Kim Turner, project director and a senior staff attorney at Fair Play for Girls in Sports, said there is a connection between how female athletes at the pro and college levels are treated and how youth female athletes are treated.

“One can easily connect the dots between a middle or high school girl experiencing inferior locker rooms, team rooms, practice and play facilities and a college where pro female athletes are similarly subjugated by the city, the program, the league in comparison to their male counterparts,” Turner said.

Fair Play for Girls in Sports is a project of Legal Aid at Work, a century-old organization that provides free legal services to low-income people. In her role, Turner focuses on seeking institutional equity at the K-12 level through Title IX enforcement by ensuring athletes are provided with equal resources.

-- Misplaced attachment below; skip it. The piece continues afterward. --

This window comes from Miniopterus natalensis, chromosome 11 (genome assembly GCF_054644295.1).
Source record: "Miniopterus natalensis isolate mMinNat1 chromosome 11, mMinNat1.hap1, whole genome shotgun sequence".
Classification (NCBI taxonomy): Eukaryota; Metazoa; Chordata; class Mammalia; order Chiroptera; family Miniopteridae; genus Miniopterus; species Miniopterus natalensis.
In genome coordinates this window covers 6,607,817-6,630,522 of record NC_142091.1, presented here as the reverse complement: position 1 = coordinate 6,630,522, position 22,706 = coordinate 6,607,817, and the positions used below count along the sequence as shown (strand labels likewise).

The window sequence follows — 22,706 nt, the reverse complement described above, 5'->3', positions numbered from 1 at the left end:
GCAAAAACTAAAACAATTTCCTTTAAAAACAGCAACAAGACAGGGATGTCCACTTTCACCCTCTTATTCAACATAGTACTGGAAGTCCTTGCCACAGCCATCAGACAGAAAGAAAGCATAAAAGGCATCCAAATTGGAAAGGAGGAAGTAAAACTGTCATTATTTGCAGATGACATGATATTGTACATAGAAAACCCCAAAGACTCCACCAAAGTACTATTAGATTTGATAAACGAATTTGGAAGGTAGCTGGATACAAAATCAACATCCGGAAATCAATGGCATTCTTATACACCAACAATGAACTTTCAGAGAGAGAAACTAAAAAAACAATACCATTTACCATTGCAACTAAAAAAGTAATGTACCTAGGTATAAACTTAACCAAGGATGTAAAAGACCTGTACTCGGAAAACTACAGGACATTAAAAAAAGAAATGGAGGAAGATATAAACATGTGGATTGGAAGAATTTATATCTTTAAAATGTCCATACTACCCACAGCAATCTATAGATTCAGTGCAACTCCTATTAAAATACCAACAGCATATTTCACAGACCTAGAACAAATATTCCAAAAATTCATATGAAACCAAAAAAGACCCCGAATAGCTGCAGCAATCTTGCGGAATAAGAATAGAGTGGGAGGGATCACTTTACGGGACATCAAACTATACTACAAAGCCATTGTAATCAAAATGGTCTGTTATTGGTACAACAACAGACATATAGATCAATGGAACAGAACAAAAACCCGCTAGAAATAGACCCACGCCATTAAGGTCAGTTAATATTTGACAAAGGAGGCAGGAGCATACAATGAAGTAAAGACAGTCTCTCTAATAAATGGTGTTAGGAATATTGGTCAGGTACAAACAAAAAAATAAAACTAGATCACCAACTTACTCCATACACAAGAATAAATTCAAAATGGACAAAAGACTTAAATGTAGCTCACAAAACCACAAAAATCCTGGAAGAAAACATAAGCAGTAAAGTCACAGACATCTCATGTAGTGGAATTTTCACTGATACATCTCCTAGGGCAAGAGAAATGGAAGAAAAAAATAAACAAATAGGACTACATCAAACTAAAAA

“My argument is that Alex Morgan and her ‘equal pay, equal play’ campaign and her lawsuit is happening down the street with the girl who lives two doors down,” Turner said. “She is Alex Morgan having the same inequity battles with her school, her park and rec. There’s a connection between the U.S. Women’s soccer team battle for equity and conditions and pay, and the girls in our own cities and towns and counties that are experiencing absolutely the same gender-based inequity.”

It’s no secret the women’s national soccer team has had an impact on the women’s game in the United States. It was most evident in 1999, when the team won its second World Cup title in a historic match against China at the Rose Bowl in Pasadena.

America quickly fell in love with soccer, and the “99ers” – as that year’s squad came to be known – propelled to American royalty after winning the game in a penalty shoot-out.